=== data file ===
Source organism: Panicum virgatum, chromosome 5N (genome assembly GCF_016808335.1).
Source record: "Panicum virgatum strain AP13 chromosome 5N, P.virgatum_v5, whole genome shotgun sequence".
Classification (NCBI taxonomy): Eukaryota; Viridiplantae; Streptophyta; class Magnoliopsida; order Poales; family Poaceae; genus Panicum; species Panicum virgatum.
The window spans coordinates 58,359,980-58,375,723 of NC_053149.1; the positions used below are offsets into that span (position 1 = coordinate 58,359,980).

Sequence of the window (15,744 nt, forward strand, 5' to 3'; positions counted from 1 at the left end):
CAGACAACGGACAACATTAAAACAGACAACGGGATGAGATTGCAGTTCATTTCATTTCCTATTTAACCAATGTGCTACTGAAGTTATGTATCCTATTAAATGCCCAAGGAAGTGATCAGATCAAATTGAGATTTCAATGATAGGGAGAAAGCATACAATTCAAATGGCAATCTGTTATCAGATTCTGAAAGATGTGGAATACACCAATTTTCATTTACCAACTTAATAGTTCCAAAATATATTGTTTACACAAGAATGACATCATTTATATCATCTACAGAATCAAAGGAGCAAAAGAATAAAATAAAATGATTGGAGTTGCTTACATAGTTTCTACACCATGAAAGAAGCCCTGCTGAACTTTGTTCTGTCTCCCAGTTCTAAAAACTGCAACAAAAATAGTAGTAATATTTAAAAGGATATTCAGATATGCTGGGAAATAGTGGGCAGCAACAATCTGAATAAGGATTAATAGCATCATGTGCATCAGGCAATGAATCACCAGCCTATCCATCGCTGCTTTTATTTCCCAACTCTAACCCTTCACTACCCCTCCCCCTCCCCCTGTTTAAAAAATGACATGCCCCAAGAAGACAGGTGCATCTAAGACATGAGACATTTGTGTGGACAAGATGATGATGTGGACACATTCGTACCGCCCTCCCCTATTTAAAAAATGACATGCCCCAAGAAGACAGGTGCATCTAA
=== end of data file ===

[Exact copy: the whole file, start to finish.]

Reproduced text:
Source organism: Panicum virgatum, chromosome 5N (genome assembly GCF_016808335.1).
Source record: "Panicum virgatum strain AP13 chromosome 5N, P.virgatum_v5, whole genome shotgun sequence".
Classification (NCBI taxonomy): Eukaryota; Viridiplantae; Streptophyta; class Magnoliopsida; order Poales; family Poaceae; genus Panicum; species Panicum virgatum.
The window spans coordinates 58,359,980-58,375,723 of NC_053149.1; the positions used below are offsets into that span (position 1 = coordinate 58,359,980).

Sequence of the window (15,744 nt, forward strand, 5' to 3'; positions counted from 1 at the left end):
CAGACAACGGACAACATTAAAACAGACAACGGGATGAGATTGCAGTTCATTTCATTTCCTATTTAACCAATGTGCTACTGAAGTTATGTATCCTATTAAATGCCCAAGGAAGTGATCAGATCAAATTGAGATTTCAATGATAGGGAGAAAGCATACAATTCAAATGGCAATCTGTTATCAGATTCTGAAAGATGTGGAATACACCAATTTTCATTTACCAACTTAATAGTTCCAAAATATATTGTTTACACAAGAATGACATCATTTATATCATCTACAGAATCAAAGGAGCAAAAGAATAAAATAAAATGATTGGAGTTGCTTACATAGTTTCTACACCATGAAAGAAGCCCTGCTGAACTTTGTTCTGTCTCCCAGTTCTAAAAACTGCAACAAAAATAGTAGTAATATTTAAAAGGATATTCAGATATGCTGGGAAATAGTGGGCAGCAACAATCTGAATAAGGATTAATAGCATCATGTGCATCAGGCAATGAATCACCAGCCTATCCATCGCTGCTTTTATTTCCCAACTCTAACCCTTCACTACCCCTCCCCCTCCCCCTGTTTAAAAAATGACATGCCCCAAGAAGACAGGTGCATCTAAGACATGAGACATTTGTGTGGACAAGATGATGATGTGGACACATTCGTACCGCCCTCCCCTATTTAAAAAATGACATGCCCCAAGAAGACAGGTGCATCTAA